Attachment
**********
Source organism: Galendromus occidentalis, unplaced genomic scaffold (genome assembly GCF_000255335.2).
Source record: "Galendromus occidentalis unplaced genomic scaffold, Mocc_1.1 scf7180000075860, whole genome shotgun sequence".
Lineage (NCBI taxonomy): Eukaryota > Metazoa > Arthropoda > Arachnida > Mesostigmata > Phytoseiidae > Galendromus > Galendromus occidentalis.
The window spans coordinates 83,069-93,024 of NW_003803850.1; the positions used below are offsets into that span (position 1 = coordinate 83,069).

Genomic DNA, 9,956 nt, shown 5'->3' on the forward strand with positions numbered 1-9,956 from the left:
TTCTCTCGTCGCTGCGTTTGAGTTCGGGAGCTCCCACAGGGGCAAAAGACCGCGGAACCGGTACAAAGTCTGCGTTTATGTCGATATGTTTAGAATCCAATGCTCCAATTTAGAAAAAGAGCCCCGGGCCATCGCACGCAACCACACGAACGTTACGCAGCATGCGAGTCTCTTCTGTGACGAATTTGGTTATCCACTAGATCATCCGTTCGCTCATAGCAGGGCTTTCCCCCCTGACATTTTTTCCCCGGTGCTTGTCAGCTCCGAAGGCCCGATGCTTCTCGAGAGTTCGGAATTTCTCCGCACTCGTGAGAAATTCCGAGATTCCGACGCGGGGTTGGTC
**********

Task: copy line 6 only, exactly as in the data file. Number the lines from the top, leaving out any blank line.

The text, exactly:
TTCTCTCGTCGCTGCGTTTGAGTTCGGGAGCTCCCACAGGGGCAAAAGACCGCGGAACCGGTACAAAGTCTGCGTTTATGTCGATATGTTTAGAATCCAATGCTCCAATTTAGAAAAAGAGCCCCGGGCCATCGCACGCAACCACACGAACGTTACGCAGCATGCGAGTCTCTTCTGTGACGAATTTGGTTATCCACTAGATCATCCGTTCGCTCATAGCAGGGCTTTCCCCCCTGACATTTTTTCCCCGGTGCTTGTCAGCTCCGAAGGCCCGATGCTTCTCGAGAGTTCGGAATTTCTCCGCACTCGTGAGAAATTCCGAGATTCCGACGCGGGGTTGGTC